MM 2011.03


Published on

Marketing Management 03

  • Be the first to comment

  • Be the first to like this

No Downloads
Total views
On SlideShare
From Embeds
Number of Embeds
Embeds 0
No embeds

No notes for slide

MM 2011.03

  1. 1. Week 3<br />Marketing Management<br />
  2. 2. Strategic Analysis<br />External and Customer Analysis<br />PPT 3-2<br />
  3. 3. External and Customer Analysis<br />PPT 3-3<br />“To be prepared is half the victory.”<br />- Miguel Cervantes<br />
  4. 4. The Role of External Analysis<br />Strategic Decisions<br /><ul><li> Where to compete
  5. 5. How to compete</li></ul>External<br />Analysis<br />Identification<br /><ul><li> Trends/future events
  6. 6. Threats/opportunities
  7. 7. Strategic uncertainties</li></ul>Analysis<br /><ul><li> Information-need areas
  8. 8. Scenario analysis</li></ul>Figure 3.1<br />
  9. 9. External Analysis<br />
  10. 10. Strategy funnel – industry side<br />Environmental Trends<br />Customer &Benefits<br />IndustryStructure<br />CompetitiveSpace<br />Segment Size Channels<br />Industry<br />Market<br />CompetitiveDynamics<br />PerceptualSpace<br />Strategic Positioning<br />ValueProposition<br />
  11. 11. I. Environmental Scanning: STEEP analysis<br />Macro-environment<br />Socio-culturalForces<br />OperatingEnvironment<br />Union/employees<br />Communities<br />Firm/Organization<br />StructureCultureCompetencies Resources<br />TechnologicalForces<br />PoliticalForces<br />Trade Association<br />Regulators<br />Competitors<br />Stockholders<br />Creditors<br />Suppliers<br />EconomicForces<br />EcologicalForces<br />Customers<br />
  12. 12. OperatingEnvironment<br />Union/employees<br />Communities<br />Firm/Organization<br />StructureCultureCompetencies Resources<br />Trade Association<br />Regulators<br />Competitors<br />Stockholders<br />Creditors<br />Suppliers<br />Customers<br />Stakeholders shape the operating environment<br />Macro-environment<br />Socio-culturalForces<br />TechnologicalForces<br />PoliticalForces<br />EconomicForces<br />EcologicalForces<br />
  13. 13. Company competitive analysis<br />How does each firm compete? <br />Quality, service, low price, something else?<br />How effective is each? <br />How well designed are they to compete as they do?<br />How powerful?<br />What resources do they control? Money, people, influence...<br />How aggressive?<br />How hard do they compete? What’s their trajectory?<br />
  14. 14. Future GoalsVision statementManagerial behavior<br />Current StrategyPrice, quality, distribution, resources<br />Critical AssumptionsKey beliefsBlind spots<br />CapabilitiesStrengths & weaknesses<br />Competitor response profile<br />Drivers<br />Abilities<br />Response ProfileSatisfied or ambitious?Likely next moves?Vulnerabilities?Sensitive spots? (What will provoke retaliation?)<br />
  15. 15. Market Share <br />Quality<br />Cost<br />Effective-ness<br />Aggres-siveness<br />Power<br />M<br />Competitor1<br />15%<br />H<br />H<br />M<br />H<br />Competitor2<br />25%<br />very<br />L<br />L<br />H<br />L<br />Competitor3<br />5%<br />M<br />M<br />L<br />H<br />Competitor4<br />20%<br />L<br />L<br />H<br />slipping <br />L<br />Competitor5<br />15%<br />M<br />M<br />H<br />Competitors table<br />Organizes competitors using crucial dimensions of competition, plus effectiveness, power, trajectory, likely changes...<br />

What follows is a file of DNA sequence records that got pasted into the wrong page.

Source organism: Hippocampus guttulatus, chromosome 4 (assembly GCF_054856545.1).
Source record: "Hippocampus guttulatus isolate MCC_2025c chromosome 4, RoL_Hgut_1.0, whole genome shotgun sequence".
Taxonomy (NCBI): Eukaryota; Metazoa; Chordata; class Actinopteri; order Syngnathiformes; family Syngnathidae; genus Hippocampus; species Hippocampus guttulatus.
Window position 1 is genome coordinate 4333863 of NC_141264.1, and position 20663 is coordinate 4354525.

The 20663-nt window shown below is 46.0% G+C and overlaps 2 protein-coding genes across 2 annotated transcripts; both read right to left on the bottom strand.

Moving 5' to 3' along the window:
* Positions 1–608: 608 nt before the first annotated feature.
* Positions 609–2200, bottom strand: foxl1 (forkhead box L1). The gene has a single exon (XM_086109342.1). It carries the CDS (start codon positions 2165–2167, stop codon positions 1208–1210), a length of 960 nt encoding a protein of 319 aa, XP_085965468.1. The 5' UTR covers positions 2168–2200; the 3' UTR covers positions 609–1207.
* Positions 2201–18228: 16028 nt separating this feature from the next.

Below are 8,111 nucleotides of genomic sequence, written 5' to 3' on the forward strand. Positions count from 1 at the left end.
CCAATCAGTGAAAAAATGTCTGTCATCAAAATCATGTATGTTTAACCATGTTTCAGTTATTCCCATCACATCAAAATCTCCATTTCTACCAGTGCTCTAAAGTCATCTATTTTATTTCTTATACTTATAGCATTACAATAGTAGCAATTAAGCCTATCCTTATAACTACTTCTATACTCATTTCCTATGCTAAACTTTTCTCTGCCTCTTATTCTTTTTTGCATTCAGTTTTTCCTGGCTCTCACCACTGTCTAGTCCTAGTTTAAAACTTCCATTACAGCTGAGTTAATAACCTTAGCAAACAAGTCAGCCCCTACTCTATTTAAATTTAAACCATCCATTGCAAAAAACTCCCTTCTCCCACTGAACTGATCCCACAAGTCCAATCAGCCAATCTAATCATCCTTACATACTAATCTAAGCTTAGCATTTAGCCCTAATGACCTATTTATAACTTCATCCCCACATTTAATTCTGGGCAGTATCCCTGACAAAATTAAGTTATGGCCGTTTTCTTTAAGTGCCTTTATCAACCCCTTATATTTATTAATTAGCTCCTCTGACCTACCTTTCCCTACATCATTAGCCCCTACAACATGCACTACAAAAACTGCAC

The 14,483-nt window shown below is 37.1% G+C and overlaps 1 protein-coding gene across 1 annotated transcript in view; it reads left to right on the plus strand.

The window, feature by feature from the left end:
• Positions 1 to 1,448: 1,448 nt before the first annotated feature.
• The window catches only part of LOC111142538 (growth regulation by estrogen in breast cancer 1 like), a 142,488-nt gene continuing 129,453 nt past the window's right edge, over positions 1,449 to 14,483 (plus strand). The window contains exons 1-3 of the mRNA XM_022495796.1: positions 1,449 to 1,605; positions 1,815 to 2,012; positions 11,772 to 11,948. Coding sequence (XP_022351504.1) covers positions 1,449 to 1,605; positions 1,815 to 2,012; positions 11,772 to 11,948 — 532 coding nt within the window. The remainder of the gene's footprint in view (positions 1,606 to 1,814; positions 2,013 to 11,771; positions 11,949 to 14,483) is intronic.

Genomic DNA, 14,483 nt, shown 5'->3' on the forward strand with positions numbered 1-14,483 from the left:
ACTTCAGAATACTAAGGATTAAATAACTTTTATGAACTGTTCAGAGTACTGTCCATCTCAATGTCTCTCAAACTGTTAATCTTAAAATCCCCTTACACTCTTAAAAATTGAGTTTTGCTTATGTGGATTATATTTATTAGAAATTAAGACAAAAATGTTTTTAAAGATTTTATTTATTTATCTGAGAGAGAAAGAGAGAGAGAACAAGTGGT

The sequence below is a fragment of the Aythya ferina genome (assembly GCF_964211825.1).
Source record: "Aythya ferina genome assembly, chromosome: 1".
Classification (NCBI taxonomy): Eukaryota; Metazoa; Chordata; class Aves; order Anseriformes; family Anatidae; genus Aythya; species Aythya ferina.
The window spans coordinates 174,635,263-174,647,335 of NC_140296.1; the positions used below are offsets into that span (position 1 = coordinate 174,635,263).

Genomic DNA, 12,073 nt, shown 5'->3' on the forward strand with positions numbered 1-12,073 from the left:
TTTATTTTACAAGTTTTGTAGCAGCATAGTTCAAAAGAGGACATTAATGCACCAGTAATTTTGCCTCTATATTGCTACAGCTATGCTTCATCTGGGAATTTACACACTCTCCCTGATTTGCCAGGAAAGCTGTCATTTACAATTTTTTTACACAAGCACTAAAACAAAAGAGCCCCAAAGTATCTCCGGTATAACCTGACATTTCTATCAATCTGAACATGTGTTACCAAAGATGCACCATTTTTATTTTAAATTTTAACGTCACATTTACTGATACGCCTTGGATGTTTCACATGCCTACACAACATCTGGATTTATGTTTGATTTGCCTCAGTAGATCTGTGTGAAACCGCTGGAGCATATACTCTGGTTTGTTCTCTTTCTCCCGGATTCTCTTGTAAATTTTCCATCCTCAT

16. 16. Strategic groups<br />Upscale Chains<br />Price<br />Diners/Family Style<br />Fast Food<br />Selection<br />Groups of firms that pursue similar strategies with similar resources<br />
  17. 17. Example: Variation on Gartner’s Magic Quadrant<br />
  18. 18. Dynamic competitor analysis<br />While useful, the competitor table and the strategic groups are essentially static.<br />It is critical to make guesses about the future -- especially about when trends might stop and the ground might shift, and when new competitors might rise, or existing ones die.<br />
  19. 19. Exercise: Competitor analysis<br />Make a competitors table, including:<br />market share<br />how they stack up on crucial dimensions of value<br />effectiveness (star the most competent ones)<br />resources (underline richest ones)<br />aggressiveness (arrows to indicate trajectories)<br />Note any natural groupings<br />Note any likely changes<br />New entrants, mergers, exits?<br />
  20. 20. Investment DecisionFour Sound Questions<br />Should existing business area be liquidated, milked, maintain, or a target for investment?<br />What growth directions should receive investment?<br />Should there be market penetration, product expansion, or market expansion?<br />Should new business areas be entered?<br />
  21. 21. Strategic Options<br />What are the value propositions?<br />What are the key success factors (KSF)?<br />What assets and competencies should be created, enhanced or maintained?<br />What strategies and programs should be implemented in functional areas?<br />What should be the positioning strategy, segmentation strategy, distribution strategy, brand-building strategy, etc.<br />